Born and raised in the Blue Ridge Mountains of North Carolina, Malcolm Holcombe is recognized as a folk/Americana performer of international stature, and an uncommonly unique guitarist/vocalist about whom Rolling Stone said, "Haunted country, acoustic blues and rugged folk all meet [here]."
Malcolm Holcombe takes the stage in the same clothes he wore driving to the gig, and his soft voice, rasped from years of smoking and singing to be heard in honky tonks, rises to a howl as he frails his guitar with furious precision. He stomps, growls, rolls his eyes as he plays, then between songs cuts the tension with a corny joke. A veteran of Nashville who has little good to say about the music industry - “a bunch of people trying to buy their way to fame” - he has won the praise of such artists as Steve Earle and Lucinda Williams as he works and tours from his home in western North Carolina. A once-legendary drinker and hell raiser, Malcolm is now many years sober and embraces a gentle if non-specific spirituality.
In a journey that began in western North Carolina in 1955, the youngest of four children, Malcolm was fascinated by the guitar early, an interest he fed watching TV in his parents’ living room. “If it had a guitar in it, I’d watch it,” he has said. After high school and a brief stint in college, Malcolm played for a while with a trio called Redwing, then in a duet with Sam Milner. Eventually he found his way to Nashville where he established a local reputation and signed with Geffen Records.
In 1996, in one of those twists of logic only understood in the music business, Geffen signed Malcolm and paid to record his major label debut A Hundred Lies. The album was pressed, promotional copies were sent, and the album, a stunning, low-key masterpiece, was never released. In the wake of that fiasco, Malcolm made his way back to Asheville, North Carolina. A Hundred Lies was eventually released on a much smaller label and garnered some attention, including a four star review in Rolling Stone, and Malcolm began booking his own shows. There are stories from this time of drinking, drugs and wild behaviour, but like most in recovery, Malcolm would rather let the past stay in the past. “It’s a miracle to be here every day,” he offers. “I’m just glad to be able to drive on my side of the road.”
Newly married and sober, Malcolm released a series of independent records, then signed with a couple of small labels. His current album Down The River(2012) was Malcolm’s first independent release in several years and reunited Malcolm with Ray Kennedy, who produced earlier efforts like Gamblin’ House and For the Mission Baby. The album also boasts more recognizable guests than most of Malcolm’s earlier records. Emmylou Harris lends background vocals to ‘In Your Mercy’, and Malcolm duets with Steve Earle on ‘Trail of Money’. Darrell Scott plays dobro, banjo and electric guitar, and former Uncle Tupelo and Wilco member Ken Coomer handles drums. “I wanted to shoot for Mars,” Malcolm says of the high-powered line-up on this record. “Luckily, Ray knew some Martians.”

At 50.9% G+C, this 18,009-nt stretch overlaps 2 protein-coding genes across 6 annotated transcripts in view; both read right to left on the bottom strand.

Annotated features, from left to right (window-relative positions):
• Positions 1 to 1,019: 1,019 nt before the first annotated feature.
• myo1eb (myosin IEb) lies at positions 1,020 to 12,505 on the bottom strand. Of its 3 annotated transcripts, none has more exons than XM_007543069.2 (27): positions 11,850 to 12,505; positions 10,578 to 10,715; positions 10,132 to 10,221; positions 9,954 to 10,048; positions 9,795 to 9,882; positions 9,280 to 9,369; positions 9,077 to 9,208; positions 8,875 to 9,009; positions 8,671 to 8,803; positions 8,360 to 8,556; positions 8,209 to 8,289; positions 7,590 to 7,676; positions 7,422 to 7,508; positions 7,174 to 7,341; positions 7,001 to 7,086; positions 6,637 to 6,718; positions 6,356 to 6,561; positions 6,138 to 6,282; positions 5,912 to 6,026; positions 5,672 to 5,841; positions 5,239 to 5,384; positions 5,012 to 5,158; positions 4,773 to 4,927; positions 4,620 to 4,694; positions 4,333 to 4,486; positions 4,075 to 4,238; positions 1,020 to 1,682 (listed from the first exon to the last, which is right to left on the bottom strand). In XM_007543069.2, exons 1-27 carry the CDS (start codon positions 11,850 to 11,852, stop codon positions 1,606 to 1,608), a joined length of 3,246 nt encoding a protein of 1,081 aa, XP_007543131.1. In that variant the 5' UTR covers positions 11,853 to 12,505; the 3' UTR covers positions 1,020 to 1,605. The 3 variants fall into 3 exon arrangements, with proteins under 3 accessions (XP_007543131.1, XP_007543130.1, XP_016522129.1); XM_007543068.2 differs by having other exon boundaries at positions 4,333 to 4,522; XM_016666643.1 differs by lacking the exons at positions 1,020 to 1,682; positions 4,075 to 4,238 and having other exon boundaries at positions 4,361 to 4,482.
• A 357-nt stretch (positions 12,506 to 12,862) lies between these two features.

But the core of each cut is Holcombe’s voice, which can growl like a cement truck in low gear or mellow into a heart-tugging croon, and his guitar playing. Malcolm plays with his bare fingers and his percussive attack makes it easy to overlook the precision with which he plays. “I always forget what a good guitar player he is,” said an audience member after a recent Malcolm Holcombe show. “You think he’s just beating on it, but then you realize he’s fingerpicking really fast and not missing a note.” There is an intensity in Malcolm Holcombe’s performances that can put off those used to a more laid back product, but those who have watched him know that Malcolm Holcombe is not just playing for gas money. This is who he is and what he does.
Praise for Malcolm Holcombe
“..stripped-down Americana at its best… Like all great storytellers he knows how to wring every ounce of emotion from his material”Acoustic magazine
“Listen to a Holcombe song and what you’re getting is personality in spades, a narrative so gritty with the noise of tough living that it rarely dips below the red on the authenticity meter.” BBC Music
“Comparing Malcolm Holcombe with the likes of John Prine, Chris Smither, JJ Cale, Levon Helm or even Tom Waits is entirely justifiable.
As a performing artist and songwriter, Malcolm Holcombe is an authentic country-blues bard.” Irish Examiner
«««« The Irish Times ««««« Maverick «««« Mojo
Malcolm Holcombe · Ireland & UK Tour · April 2014
Tuesday 15 York The Basement
Wednesday 16 Saltaire, nr. Shipley, West Yorks. The Live Room @ Caroline Social Club
Thursday 17 Plymouth The B-Bar
Friday 18 Winchester The Railway
Saturday 19 Barry, nr. Cardiff West End Club
Sunday 20 Basingstoke Private House Concert
Monday 21 Bristol The Alma Tavern & Theatre
Tuesday 22 Brighton The Palmeira
Wednesday 23 London Green Note
Further praise for Malcolm Holcombe
“Amazing, talented, edgy, scary, dangerous, loving, genuine, articulate, kind, unique. If he is ‘down in your woods’ make sure you seek him out – I guarantee you an unforgettable experience." FlyinShoes Review
"Malcolm Holcombe...stands out like a beacon in an industry full of shiny young things. He is an individual and a one-off and the World is a better place for having him in it.” No Depression
“If you look in the dictionary under authentic Americana, the first thing you’ll see is Malcolm Holcombe’s name.
His inner strength shines through the songs, which have a redemptive power and the feel and emotional punch that money can’t buy. ” R2